Telemedicine has already been around for a while — especially in image-based diagnostics where specialists can, in principle, be located anywhere in the world when they interpret, say, photos of dermatological conditions or CT/MRI scanning images (and have flexible working hours and earn a lot of money).
Telemedical practices thus sustain the general trend of out-sourcing and marketization of medicine in the last decades, because the increasing number of specialists available diminish the constraints of local bottle-necks. Telemedicine is a truly globalizing technology.
In Europe, the private Telemedicine Clinic (TMC) in Barcelona, founded in 2002, has become a leading provider of large-scale image readings, serving public hospitals and local health authorites, including over 60 National Health Service (NHS) hospitals in the UK and several Swedish hospitals, among them Karolinska University Hospital in Stockholm and Lund University Hospital. Political demands for the reduction of waiting lists is one of the reasons why hospitals take this step; another reason is that small, regional hospitals, like Esbjerg Hospital in Denmark have difficulties recruiting specialists.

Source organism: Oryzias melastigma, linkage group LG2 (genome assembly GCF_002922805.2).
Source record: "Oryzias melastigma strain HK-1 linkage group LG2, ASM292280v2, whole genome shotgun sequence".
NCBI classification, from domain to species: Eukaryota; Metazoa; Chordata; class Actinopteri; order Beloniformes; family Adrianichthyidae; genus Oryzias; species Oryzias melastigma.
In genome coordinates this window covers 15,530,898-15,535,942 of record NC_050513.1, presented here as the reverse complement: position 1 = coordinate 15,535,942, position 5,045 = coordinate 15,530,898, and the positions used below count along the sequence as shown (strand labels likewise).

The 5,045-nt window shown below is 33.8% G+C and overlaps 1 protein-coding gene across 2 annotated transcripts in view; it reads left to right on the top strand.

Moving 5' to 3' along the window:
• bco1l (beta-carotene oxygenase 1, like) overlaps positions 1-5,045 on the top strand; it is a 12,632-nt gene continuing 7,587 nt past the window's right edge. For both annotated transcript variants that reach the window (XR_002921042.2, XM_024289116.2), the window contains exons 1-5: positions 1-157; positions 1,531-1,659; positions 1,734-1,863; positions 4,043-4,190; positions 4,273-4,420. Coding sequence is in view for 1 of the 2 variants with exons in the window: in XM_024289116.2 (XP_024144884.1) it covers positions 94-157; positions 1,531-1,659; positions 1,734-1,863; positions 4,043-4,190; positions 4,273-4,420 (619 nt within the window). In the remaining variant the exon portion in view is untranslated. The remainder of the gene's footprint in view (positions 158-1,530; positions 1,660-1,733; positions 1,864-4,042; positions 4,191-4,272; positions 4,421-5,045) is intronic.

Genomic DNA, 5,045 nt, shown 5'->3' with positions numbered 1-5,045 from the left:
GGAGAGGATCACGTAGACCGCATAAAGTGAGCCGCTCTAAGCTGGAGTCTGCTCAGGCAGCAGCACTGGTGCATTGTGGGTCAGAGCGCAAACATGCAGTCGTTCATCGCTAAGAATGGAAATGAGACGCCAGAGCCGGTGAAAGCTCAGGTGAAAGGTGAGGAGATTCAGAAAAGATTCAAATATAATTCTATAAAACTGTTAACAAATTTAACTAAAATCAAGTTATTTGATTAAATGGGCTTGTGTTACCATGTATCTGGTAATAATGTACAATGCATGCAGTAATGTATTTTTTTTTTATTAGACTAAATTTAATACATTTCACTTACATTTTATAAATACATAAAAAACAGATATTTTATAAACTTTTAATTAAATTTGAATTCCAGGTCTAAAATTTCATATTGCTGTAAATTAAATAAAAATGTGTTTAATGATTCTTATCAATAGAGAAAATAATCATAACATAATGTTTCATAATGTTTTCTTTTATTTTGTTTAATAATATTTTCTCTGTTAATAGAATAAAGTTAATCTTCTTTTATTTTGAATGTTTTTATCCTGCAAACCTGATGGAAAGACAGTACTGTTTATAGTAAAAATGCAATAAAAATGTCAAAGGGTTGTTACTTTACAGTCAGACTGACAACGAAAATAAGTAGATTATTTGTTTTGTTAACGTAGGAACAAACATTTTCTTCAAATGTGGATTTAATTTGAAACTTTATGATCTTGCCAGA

The American company Telerays has now gone a step forward in this out-sourcing and marketizing trend by establishing an auction-based market place for telemedical diagnostics in radiology. Hospitals and imaging centers send in orders for the interpretation of batches of images to a virtual auction room (Telerays’ website) where only accredited radiologists have access.
The job goes to the lowest bid (“Cut costs one bid at a time”, as Telerays’ webiste proclaims). The price is established solely by the hospital/imaging center and the bidding radiologist; but Telerays takes a flat 15% of the final price.
As Health Business Blog points out “Telerays could set the basis for lower priced, foreign competition to emerge”, but that there “will have to be a relaxation of regulation, payment policies and attitudes before that happens”.
(thanks to Radiologic Technology for the tip)